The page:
So, now bandaged up and fed, I decided to take a look at this Devil’s Postpile.

Unless you’re a crazy rock formation aficionado, I can’t say I’d recommend making the trip to this place just to see these crazy rock formations (it’s 13 miles from Mammoth Lakes, and you have to take the mandatory shuttle bus during the busy season), but if you happen to be in the greater Mammoth Lakes area, then it’s worth a trip.

The Postpile consists of naturally occurring pentagonal- and hexagonal- shaped columns of basalt rising 60 feet straight up into the air, formed from lava flows more than 100,000 years ago. Pretty amazing.

On top of the Devi's Postpile

Top view of the Devil’s Postpile. Look at those shapes!

Side view of Devil's Postpile.

Devil’s Postpile, the iconic view.

Devil's Postpile from the back side of the loop trail.

Devil’s Postpile from the back side of the loop trail. I was surprised by this.

After I walked through the monument, I saw a sign for the John Muir Trail and continued on my way, a little annoyed at having  lost time licking my wounds, but overall happy to be on my way. Until I came to a trail crossing for King Creek. That wasn’t right, and I realized I had no idea where I was.

I panicked a little and pored over the map. I was just about to dig out the compass when I realized my mistake. I’d taken the JMT the wrong way and was headed back north. That meant if I kept going on this path, it would take me back to the entrance of the Devil’s Postpile monument, not too far from where I’d fallen. And that’s exactly what happened. After a little more walking, I saw the distinctive basalt columns on the other side of the San Joaquin River, the same columns I’d walked by hours earlier. Shortly after that, I started a walk back through the Devil’s Postpile. So after I’d wasted something like three hours and walked an extra four or so miles. I was back on track.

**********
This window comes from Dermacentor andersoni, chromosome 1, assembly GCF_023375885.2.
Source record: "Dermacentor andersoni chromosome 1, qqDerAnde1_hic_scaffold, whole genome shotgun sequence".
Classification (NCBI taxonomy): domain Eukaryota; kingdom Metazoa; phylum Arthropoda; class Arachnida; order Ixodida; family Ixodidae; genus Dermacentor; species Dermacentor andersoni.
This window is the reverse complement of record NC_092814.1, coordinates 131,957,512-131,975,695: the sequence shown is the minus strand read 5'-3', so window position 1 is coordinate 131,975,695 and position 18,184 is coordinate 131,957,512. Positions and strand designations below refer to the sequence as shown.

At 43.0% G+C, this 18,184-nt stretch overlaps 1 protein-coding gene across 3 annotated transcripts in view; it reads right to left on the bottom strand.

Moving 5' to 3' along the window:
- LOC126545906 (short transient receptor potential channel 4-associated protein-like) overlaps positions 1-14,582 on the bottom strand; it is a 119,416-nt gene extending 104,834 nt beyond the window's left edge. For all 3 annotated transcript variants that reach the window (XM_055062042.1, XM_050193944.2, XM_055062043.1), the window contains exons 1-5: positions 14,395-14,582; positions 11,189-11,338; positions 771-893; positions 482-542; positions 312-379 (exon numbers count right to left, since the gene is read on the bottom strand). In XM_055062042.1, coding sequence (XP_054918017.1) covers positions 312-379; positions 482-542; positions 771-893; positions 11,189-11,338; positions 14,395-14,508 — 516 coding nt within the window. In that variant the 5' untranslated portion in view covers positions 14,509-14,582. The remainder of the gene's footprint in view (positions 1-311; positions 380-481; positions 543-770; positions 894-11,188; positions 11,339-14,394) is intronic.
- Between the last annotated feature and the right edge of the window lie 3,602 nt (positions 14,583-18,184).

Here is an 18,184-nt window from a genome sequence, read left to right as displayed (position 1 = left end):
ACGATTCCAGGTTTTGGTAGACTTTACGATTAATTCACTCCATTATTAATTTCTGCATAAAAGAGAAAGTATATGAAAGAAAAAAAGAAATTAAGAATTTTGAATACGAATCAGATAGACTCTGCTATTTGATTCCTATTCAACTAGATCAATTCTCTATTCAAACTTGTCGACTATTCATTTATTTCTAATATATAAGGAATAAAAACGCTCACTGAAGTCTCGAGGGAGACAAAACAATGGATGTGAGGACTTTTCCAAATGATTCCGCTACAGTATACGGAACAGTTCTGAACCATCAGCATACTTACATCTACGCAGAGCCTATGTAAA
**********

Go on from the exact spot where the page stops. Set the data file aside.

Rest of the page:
But I was beat, mentally and physically, so when I when got to the next trail junction (Rainbow Falls trailhead) I took it. There was was a (locked) toilet and a water fountain of dubious quality. I didn’t drink from the fountain but sat and had lunch. Turns out I had a cell signal. I needed a friendly voice, so I called the wife. A small part of me was ready to quit this ridiculous venture right then and there, but after I venting a little to someone I trusted, I felt slightly better.

This area I was in led to Red’s Meadow Resort, one of the re-supply stops along the JMT and PCT. It’s renowned for its hot springs-powered hot tub and bathhouse. The food is supposedly good, too. I didn’t send a re-supply to them (I had one waiting for me a few days later), but if I were to do this again, I would take advantage of all the re-supply points I could. But it didn’t matter this time, as the place was closed due to the blowdowns.

There was a crew of three guys there, cleaning up the mess from the blowdowns. They told me that they heard Red’s Meadow wouldn’t open until at least June 17 (four days hence), which was good information to have. It didn’t do me any good, but I knew north-bound PCT hikers I’d run into would appreciate the information.

Tip: There’s an easy entrance to Red’s Meadow right off the JMT a short distance after the trail intersection. There’s a sign and everything. A thinking man would have taken a picture, but I wasn’t thinking too well at that moment.

Right after you pass this sign, you walk into an area nearly devoid of trees. Instead, it’s mostly charred stumps as far as you can see, the aftermath of the Rainbow Fire which burned thorough this area in 1992 (just to spell it out, that was 20 years prior).